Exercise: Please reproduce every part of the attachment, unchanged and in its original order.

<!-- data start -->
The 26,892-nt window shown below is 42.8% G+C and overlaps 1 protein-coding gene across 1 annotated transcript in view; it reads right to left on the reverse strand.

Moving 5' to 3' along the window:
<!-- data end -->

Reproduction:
The 26,892-nt window shown below is 42.8% G+C and overlaps 1 protein-coding gene across 1 annotated transcript in view; it reads right to left on the reverse strand.

Moving 5' to 3' along the window: